Women appear less prominently in the films, which are on view in “Letters to Afar” (through March 22, 2015) at the Museum of the City of New York but when they do they draw your attention
Hundreds of dialects can be heard in America’s most diverse city, yet New York’s lingua franca is the language of change. Natives or newbies, New Yorkers are known for voicing strong views about why things need to be different. Here, love and hate spur movements, mobilize the masses, draw people into the streets and across bridges under banners. New Yorkers’ convictions, compassion and outrage have driven the city’s history and transformation, setting national precedents and seeding ideas. They still do.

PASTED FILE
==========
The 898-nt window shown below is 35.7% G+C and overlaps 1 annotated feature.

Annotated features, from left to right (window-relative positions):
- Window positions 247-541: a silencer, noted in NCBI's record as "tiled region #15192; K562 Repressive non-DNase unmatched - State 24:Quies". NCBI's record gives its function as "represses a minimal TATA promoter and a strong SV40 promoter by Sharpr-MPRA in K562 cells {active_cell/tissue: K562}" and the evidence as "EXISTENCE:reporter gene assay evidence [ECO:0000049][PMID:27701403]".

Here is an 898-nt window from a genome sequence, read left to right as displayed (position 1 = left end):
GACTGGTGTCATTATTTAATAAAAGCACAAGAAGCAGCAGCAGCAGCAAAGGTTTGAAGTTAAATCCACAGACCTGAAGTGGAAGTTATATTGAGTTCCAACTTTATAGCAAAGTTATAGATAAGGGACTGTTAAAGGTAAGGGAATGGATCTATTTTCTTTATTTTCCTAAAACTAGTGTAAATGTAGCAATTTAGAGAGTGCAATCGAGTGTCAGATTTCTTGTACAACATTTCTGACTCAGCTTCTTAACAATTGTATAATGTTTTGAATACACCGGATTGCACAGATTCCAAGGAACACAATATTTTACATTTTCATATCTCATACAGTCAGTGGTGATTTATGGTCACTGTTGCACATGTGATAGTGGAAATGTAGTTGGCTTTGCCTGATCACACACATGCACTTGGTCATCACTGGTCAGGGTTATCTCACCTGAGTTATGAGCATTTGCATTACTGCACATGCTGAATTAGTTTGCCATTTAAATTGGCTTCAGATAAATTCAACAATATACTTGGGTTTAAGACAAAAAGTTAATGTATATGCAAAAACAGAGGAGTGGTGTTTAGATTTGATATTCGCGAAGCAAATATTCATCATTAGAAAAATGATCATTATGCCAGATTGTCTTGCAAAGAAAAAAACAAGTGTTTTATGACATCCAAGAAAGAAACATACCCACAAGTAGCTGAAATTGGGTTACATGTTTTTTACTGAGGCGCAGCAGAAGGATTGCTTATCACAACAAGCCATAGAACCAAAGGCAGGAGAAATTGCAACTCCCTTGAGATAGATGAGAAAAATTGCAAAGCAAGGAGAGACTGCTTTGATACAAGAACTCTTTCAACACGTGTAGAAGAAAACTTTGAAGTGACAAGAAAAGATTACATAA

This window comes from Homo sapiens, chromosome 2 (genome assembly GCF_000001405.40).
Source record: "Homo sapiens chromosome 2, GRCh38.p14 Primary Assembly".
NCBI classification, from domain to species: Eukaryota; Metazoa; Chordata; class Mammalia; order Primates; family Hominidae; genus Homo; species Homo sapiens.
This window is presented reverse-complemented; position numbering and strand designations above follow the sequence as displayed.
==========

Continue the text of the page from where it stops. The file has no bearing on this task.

The debut screening last week of Jennifer Callahan’s hour-long documentary “The Bungalows of Rockaway” at the Museum of the City of New York opened with an informal poll: How many people in the audience either grew up in, or owned a home in the Rockaways? About a third of the crowd raised their hands, and before long, there was little doubt about where they were sitting. During the screening, Rockaway loyalists cheered at references to local history and folklore, and mentions of less savory elements — namely the villainous Robert Moses and Breezy Point, a gated community on the southern tip of the peninsula — elicited boos.